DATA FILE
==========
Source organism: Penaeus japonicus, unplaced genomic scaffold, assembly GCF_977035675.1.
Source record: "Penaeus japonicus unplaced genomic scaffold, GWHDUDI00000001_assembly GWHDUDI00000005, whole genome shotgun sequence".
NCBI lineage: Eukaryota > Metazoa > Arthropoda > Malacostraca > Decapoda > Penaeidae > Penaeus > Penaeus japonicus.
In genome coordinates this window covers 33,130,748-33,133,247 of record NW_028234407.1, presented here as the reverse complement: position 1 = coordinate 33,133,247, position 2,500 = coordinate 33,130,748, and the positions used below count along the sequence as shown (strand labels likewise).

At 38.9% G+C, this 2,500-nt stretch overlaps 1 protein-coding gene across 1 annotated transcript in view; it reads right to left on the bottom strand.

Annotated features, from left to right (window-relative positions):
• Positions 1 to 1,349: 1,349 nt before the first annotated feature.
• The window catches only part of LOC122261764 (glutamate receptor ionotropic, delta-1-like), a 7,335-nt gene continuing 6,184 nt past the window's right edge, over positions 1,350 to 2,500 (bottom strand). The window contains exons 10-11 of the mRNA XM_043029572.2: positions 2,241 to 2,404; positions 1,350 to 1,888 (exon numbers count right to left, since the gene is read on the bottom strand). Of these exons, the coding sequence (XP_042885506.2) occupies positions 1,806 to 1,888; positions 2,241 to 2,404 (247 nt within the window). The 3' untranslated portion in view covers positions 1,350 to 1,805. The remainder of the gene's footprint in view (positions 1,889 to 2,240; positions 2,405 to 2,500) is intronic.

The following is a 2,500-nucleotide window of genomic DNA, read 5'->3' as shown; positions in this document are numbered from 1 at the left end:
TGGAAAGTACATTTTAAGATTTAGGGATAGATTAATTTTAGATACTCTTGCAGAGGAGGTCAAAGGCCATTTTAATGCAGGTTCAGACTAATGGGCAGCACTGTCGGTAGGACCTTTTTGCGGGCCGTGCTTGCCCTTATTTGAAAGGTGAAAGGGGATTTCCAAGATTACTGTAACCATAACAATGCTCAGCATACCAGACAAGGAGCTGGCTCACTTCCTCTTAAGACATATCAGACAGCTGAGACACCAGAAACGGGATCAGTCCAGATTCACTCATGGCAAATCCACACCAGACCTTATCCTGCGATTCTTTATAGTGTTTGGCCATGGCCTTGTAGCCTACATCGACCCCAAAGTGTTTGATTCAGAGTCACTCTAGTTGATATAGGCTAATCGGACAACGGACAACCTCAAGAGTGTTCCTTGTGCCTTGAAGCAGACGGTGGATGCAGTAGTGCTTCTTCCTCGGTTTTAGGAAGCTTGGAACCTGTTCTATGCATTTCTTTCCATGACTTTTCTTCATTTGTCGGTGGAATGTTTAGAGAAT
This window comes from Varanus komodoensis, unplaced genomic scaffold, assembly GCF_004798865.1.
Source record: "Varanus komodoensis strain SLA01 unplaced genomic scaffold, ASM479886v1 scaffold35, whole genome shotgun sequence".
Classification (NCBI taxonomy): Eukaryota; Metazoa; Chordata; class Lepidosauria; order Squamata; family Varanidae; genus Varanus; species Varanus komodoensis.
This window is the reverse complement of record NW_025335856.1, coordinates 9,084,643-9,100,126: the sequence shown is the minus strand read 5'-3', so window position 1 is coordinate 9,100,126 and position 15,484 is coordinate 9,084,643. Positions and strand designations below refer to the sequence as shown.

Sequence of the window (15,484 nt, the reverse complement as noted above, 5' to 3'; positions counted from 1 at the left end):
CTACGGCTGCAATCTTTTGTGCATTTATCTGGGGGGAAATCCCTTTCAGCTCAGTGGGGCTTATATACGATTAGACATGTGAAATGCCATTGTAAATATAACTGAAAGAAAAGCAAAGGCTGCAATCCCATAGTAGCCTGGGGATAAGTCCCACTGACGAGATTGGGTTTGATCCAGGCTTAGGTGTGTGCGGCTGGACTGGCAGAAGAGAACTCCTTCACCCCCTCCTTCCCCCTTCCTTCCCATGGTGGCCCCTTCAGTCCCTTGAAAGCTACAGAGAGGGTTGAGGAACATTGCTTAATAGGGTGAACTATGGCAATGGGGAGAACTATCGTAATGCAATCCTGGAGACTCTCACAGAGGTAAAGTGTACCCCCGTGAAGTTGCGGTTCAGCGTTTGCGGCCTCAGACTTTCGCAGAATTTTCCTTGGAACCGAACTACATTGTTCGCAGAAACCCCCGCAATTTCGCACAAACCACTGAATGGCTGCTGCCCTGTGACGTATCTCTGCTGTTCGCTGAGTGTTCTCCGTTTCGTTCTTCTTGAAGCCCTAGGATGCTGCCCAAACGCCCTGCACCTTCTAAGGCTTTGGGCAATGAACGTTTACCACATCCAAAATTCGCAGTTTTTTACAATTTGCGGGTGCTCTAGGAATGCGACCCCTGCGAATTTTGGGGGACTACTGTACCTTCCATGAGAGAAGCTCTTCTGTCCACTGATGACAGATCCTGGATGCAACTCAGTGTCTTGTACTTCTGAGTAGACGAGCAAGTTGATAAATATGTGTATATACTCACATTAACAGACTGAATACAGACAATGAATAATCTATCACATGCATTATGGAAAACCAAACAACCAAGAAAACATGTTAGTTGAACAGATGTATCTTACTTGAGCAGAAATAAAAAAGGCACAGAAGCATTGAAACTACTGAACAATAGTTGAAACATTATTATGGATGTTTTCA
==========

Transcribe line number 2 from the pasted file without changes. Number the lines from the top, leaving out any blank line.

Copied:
Source record: "Penaeus japonicus unplaced genomic scaffold, GWHDUDI00000001_assembly GWHDUDI00000005, whole genome shotgun sequence".